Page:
Some items are available for purchase through The College Store.
Clubs & Activities
Notice of Conviction
Child abuse clearance and criminal background checks are required by some agencies involved in fieldwork and/or capstones. Agencies can bar students from their sites if a criminal record exists or a positive drug test is noted. By virtue of contract for Penn College students to be at clinical sites, agencies have the right to ask for random drug testing. Inability to gain clinical or fieldwork or intern education experiences results in inability to meet program objectives or outcomes. The Pennsylvania Department of Health advises that a drug abuse or criminal record can result in ineligibility to take the Emergency Medical Technician-Paramedic certification exam, thereby limiting employment opportunities as a paramedic. For additional clarification, students can speak with the Program Director or the Dean of Health Sciences.
Paramedic Advisory Committee
- Mr. Gene M Baker, Jr., Manager of Pre Hospital Services, Evangelical Community Hospital
- Mr. Timothy D Case, '05, Clinical Education Specialist, American Medical Response
- Dr. Gregory R Frailey, FACOEP, Medical Director, Prehospital Services, Susquehanna Regional EMS
- Ms. Wendy S Hastings, EMS Program Manager, Lycoming County Department of Safety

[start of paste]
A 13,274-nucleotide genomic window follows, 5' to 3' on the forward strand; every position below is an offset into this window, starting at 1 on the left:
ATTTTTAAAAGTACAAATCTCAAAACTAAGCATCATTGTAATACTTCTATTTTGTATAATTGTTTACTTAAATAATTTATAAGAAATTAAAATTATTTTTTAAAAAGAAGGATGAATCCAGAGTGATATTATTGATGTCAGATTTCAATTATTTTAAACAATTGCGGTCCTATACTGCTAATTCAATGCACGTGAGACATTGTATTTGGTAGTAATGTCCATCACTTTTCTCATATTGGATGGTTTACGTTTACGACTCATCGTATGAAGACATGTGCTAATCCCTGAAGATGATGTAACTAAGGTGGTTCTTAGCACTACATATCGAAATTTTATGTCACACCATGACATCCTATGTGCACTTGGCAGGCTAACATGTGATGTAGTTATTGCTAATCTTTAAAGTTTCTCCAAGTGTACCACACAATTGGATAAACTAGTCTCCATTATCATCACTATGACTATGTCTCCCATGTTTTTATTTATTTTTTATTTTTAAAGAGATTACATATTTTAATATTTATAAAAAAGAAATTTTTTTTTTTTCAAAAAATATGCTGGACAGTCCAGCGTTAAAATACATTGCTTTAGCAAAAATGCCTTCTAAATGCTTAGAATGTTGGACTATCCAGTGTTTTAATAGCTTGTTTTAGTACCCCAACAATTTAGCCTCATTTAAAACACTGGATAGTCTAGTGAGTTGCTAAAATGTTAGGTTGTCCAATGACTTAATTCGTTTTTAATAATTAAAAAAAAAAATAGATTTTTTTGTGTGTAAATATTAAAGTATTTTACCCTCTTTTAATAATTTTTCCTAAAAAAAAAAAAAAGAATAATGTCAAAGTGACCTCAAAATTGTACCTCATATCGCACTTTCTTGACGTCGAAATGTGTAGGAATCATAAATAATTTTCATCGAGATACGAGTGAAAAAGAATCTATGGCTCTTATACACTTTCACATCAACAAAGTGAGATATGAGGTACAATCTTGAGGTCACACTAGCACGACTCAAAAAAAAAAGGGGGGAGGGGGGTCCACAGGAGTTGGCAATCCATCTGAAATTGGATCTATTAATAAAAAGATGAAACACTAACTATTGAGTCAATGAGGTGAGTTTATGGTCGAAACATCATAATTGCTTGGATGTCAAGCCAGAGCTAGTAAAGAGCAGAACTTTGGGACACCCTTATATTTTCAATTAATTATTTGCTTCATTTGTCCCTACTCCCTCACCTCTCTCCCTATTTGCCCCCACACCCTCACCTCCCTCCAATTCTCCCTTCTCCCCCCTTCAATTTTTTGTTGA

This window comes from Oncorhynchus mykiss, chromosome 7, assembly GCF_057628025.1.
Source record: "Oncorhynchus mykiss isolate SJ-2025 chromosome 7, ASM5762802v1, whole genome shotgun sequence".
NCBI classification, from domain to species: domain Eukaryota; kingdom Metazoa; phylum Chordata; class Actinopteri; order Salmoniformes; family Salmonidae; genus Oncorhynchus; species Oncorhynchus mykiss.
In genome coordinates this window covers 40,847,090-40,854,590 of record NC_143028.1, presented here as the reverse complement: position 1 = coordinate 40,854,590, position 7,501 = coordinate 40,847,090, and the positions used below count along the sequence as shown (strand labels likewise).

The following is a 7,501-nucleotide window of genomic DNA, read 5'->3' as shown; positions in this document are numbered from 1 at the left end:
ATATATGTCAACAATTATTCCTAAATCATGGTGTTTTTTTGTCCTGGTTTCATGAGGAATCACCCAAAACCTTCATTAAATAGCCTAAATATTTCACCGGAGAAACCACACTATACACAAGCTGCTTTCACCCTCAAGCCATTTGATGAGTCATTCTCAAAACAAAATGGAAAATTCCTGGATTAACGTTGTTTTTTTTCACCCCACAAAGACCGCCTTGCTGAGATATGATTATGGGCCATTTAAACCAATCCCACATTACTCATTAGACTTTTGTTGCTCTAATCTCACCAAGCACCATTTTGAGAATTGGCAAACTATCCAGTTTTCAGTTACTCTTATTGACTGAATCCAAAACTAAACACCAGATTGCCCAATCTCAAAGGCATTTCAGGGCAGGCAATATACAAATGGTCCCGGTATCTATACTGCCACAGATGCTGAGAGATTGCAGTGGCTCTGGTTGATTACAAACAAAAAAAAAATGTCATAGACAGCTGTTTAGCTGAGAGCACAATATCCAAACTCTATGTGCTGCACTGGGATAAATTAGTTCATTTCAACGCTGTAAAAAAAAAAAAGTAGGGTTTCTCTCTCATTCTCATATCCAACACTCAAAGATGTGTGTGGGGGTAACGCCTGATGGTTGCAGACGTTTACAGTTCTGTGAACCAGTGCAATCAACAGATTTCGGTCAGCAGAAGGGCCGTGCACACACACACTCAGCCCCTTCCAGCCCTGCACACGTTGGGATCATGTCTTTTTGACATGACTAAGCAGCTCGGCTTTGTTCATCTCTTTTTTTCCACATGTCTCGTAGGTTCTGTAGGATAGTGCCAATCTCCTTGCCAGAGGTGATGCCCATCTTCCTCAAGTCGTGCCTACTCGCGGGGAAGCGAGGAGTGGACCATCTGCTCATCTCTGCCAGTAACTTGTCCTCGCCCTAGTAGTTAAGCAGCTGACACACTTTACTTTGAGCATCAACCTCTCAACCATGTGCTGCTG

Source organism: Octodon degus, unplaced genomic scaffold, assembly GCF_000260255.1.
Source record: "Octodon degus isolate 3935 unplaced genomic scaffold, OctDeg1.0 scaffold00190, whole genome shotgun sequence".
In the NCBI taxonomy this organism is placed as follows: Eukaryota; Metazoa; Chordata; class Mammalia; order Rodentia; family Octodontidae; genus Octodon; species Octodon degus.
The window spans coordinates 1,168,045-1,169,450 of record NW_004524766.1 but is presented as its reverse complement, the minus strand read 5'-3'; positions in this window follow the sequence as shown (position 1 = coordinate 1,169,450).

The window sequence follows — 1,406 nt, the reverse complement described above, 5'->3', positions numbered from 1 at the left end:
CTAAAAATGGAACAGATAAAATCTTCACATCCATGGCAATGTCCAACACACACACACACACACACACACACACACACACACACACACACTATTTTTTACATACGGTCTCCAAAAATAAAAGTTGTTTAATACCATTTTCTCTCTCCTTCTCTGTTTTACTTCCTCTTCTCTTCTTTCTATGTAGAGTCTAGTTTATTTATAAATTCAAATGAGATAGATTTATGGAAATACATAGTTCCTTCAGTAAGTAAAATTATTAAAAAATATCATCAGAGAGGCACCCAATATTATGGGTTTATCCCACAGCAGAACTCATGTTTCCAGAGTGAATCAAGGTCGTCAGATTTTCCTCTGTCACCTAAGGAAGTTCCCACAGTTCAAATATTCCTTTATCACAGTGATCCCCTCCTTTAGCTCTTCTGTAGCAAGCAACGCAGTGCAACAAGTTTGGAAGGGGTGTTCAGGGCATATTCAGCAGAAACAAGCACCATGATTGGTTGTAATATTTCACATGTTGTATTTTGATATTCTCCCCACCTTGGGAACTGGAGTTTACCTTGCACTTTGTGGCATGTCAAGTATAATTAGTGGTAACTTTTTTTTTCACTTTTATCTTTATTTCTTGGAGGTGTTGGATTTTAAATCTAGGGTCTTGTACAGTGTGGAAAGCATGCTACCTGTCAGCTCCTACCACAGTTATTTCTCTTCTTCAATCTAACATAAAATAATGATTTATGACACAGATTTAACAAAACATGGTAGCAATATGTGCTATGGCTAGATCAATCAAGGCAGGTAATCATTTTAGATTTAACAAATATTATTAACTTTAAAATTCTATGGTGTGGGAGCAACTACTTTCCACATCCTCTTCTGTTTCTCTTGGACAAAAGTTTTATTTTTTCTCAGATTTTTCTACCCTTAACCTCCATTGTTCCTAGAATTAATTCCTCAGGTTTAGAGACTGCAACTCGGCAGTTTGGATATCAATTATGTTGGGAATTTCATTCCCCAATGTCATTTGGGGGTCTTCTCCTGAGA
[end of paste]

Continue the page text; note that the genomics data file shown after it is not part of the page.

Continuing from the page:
- Mr. Rich A Kelley, Prehospital Clinical Supervisor, Mount Nittany Medical Center
- Mr. Kent Knable, Paramedic (PaDOH), EMS Chief, Centre Lifelink EMS
- Mr. Chris E Miller, Chief of Police, Pennsylvania College of Technology
- Dr. Samuel J Slimmer, Associate Staff Physician, Emergency Medicine, Geisinger Health System
- Mr. Jim Slotterback, NREMT-P, '12, Paramedic Specialist, Susquehanna Health
- Mr. Kyle Stavinski, '15, National Registry Paramedic, Susquehanna Regional Emergency Medical Services
- Mr. Charles G Stutzman, NREMT-P, '01, Administrative and Connection Pastor, Light & Life Chapel
- Mr. Andrew Tom, Paramedic Manager, Soldiers & Sailors Hospital
- Mr. Mark A Trueman, Deputy Chief/Manager of Pre-Hospital Operations, UPMC Susquehanna/Susquehanna Regional EMS
- Mr. Stephen R Wirth, Esquire, '78, Attorney, Page, Wolfberg & Wirth
Advisory committees, which act as recommending bodies to the faculty and administration, consist of in-field professionals who act as partners in the development of curriculum. Their curricular and equipment advice as well as their industry connections and internship opportunities are invaluable to our students and to the growth of our institution.